Written Friday night, February 22, 2013–Purulent nasal discharge and an internet glitch blocking further productivity, I’m nursing a nasty head cold. Wanting to maintain prolific gains of the week after designing presentations and writing their associated research papers, I cycle working a little, napping a little, to appease the swell of ambition egging me on. With so much I wish to do, and the frustration of not having stamina to sustain effort for long, I’m mindful to be patient and seek some good in it.

Compounded by the travails of winter, and stressors of all kinds, my heart holds an element of gratitude that those closest to me remain whole, basically healthy, and have positive expectations. Yet, I know of two young girls who have debilitating autoimmune diseases that struck hard. One can’t help but feel sad that they and their families suffer; yet, what can help bring relief from such trials?

Referring to an article by Yasmin Mogahed, titled “Dealing With Hardship” in Islamic Horizons, I found a firm inspiration to share. She began by citing the story of Asiyah, the righteous wife of renowned Pharaoh who pursued Moses and succumbed by drowning in the Red Sea. One of the most brave and virtuous women, she is mentioned in the Qur’an, “God sets forth an example for those who believe—the wife of Pharaoh who said: ‘My Lord, build for me with Thee a house in heaven, and save me from the Pharaoh and his doings, and save me from an unjust people.’” (Qur’an 66:11)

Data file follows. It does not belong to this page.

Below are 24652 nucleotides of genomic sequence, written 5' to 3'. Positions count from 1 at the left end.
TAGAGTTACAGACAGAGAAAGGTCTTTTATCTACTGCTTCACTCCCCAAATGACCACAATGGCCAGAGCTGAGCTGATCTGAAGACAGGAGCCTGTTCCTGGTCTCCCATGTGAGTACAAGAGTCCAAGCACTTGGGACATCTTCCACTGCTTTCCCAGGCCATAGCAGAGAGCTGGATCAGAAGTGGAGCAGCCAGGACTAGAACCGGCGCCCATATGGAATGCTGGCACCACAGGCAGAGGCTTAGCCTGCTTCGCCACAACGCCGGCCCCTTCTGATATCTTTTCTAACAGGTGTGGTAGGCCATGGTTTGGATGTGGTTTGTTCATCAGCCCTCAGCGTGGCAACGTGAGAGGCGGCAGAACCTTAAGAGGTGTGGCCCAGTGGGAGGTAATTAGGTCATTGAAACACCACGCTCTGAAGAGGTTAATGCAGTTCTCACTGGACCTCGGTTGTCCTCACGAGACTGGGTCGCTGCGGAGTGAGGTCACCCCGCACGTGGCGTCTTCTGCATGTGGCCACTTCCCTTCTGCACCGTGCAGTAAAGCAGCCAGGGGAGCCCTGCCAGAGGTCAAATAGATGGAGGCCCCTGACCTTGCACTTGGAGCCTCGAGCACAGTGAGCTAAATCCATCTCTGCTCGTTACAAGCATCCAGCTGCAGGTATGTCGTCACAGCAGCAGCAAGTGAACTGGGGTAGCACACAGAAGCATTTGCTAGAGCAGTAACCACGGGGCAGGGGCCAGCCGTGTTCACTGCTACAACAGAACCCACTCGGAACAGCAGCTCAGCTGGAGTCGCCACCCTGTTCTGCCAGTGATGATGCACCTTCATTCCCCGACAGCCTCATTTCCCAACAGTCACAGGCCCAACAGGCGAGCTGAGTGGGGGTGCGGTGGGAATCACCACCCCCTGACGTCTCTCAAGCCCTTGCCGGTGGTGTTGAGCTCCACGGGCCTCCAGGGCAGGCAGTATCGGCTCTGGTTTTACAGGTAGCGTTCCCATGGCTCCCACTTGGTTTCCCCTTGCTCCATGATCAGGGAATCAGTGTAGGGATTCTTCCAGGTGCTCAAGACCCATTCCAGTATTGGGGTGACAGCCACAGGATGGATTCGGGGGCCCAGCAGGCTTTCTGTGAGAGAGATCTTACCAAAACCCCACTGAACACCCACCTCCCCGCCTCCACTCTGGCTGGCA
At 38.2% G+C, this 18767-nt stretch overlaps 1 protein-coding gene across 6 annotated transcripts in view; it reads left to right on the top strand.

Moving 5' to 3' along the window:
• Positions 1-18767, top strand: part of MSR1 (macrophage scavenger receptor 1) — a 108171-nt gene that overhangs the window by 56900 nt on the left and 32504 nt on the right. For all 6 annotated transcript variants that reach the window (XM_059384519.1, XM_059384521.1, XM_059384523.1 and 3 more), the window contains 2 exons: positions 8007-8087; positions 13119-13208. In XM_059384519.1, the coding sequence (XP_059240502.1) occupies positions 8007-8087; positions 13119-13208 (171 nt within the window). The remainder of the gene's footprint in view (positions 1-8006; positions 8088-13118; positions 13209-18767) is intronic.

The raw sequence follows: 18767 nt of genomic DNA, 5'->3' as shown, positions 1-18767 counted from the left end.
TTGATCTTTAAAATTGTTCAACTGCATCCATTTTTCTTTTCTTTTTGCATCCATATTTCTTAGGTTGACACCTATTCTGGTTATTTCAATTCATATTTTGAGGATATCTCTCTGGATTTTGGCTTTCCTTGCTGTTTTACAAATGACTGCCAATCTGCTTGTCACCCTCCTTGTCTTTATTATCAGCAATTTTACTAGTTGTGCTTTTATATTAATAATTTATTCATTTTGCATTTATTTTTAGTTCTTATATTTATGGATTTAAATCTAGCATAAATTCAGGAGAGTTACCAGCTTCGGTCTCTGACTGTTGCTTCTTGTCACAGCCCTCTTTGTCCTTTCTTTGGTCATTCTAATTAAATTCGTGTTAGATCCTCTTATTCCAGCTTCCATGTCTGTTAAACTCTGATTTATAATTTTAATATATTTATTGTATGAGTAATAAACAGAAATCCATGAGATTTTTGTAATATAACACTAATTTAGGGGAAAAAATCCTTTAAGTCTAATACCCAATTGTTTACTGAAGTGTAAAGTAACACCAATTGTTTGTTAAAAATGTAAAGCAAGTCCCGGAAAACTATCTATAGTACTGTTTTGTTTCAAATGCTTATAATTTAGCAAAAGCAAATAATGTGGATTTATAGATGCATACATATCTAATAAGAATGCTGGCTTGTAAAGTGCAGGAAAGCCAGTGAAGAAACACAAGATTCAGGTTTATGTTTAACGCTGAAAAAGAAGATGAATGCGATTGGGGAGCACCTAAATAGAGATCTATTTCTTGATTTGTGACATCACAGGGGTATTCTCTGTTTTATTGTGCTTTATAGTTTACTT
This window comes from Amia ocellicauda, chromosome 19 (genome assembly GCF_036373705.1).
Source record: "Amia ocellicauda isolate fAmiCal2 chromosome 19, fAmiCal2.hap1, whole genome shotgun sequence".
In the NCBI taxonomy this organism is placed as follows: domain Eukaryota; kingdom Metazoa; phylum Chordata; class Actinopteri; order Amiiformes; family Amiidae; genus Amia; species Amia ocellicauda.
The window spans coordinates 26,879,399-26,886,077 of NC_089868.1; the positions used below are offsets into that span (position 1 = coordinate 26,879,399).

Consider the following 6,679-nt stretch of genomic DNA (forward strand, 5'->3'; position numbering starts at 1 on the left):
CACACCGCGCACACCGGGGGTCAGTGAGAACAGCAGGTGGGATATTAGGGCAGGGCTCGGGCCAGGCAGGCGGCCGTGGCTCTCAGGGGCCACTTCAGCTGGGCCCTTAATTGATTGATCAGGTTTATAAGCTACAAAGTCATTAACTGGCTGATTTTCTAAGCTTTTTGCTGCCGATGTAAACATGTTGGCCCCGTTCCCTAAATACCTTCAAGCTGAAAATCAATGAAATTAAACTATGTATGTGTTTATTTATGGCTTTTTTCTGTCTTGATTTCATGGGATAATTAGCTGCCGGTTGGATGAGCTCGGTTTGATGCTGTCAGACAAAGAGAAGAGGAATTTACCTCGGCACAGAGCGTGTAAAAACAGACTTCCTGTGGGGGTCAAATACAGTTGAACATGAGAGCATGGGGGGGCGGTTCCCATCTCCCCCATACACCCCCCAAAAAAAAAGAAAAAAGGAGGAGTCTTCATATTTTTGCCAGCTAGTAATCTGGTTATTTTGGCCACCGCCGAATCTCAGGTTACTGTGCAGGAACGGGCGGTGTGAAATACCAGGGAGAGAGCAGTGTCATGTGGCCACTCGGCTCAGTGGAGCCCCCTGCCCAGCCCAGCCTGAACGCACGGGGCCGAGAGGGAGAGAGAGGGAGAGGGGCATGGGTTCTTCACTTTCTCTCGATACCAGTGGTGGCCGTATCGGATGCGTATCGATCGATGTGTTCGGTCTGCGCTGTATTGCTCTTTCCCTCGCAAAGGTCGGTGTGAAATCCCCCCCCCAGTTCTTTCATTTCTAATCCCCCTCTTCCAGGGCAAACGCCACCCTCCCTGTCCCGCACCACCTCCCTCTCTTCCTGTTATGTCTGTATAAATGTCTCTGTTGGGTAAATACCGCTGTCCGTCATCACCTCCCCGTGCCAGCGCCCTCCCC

Mogahed continues in her article to reveal that she had recently faced a difficult test, and she asked people for their sincere dua’a, their supplications to God for her. She wrote, “And the beauty of having righteous, angel-like souls as your company is something priceless.” Of special strength and significance to her was a text message she received that read, “May you be shown your home in Jannah (heaven) so that any hardship is made easy on you.”

As Asiyah was bound to the most horrific husband, and as Ibrahim (Abraham) was pitched into fire for contesting with his elders that their idols were false gods, it is written that Asiyah smiled when Pharaoh tortured her and the fire was made to feel cool for Ibrahim, who did not burn.

For those skeptics, it must be acknowledged that “With every difficulty, there is relief.” (Qur’an 94:5) I can also attest that when I have come to points whereby I did not have the fortitude to prevail, when all was seemingly hopeless, painful, and gloomy, that when I deeply sought relief, it came. For me, I do believe in the power of prayer; and even if we are not the ones in dire straits, perhaps we have an obligation to others. Maybe we are also meant to help each other, through sincere dua’a. It binds us, keeps our hearts soft, supports us in tough times knowing that people care; and if we choose to believe, that there is hope for recovery, remission, healing.

“Everything for a reason,” I say, not believing in coincidence, but rather in destiny. With that, my dua’a are ways to express what little power I have. Perhaps that is why I’m sick today, because I’ve been heavily making dua’a for a lot of people, as I empathize with their dilemmas. Maybe it is useful for me to feel energy depleted, chapped, and needing a recharge from the One who can provide everything without measure, and once again thrill in the surge and return of creative drive, vigor, and secure relief from strife.

Saturday afternoon, February 23, 2013–After lots of garlic, chicken broth, hot tea, and rest…I felt that surge back to about 80%…”With every difficulty….”

For it is He who sends the winds bearing glad tidings before the rain-showers of His mercy–until when they lift heavy clouds aloft, We drive them to a lifeless land. Then upon it, We send down water, Then We bring forth with it fruits of every kind. Thus do We bring forth the dead, so that you may become mindful of your won resurrection.–(Qur’an 7:57)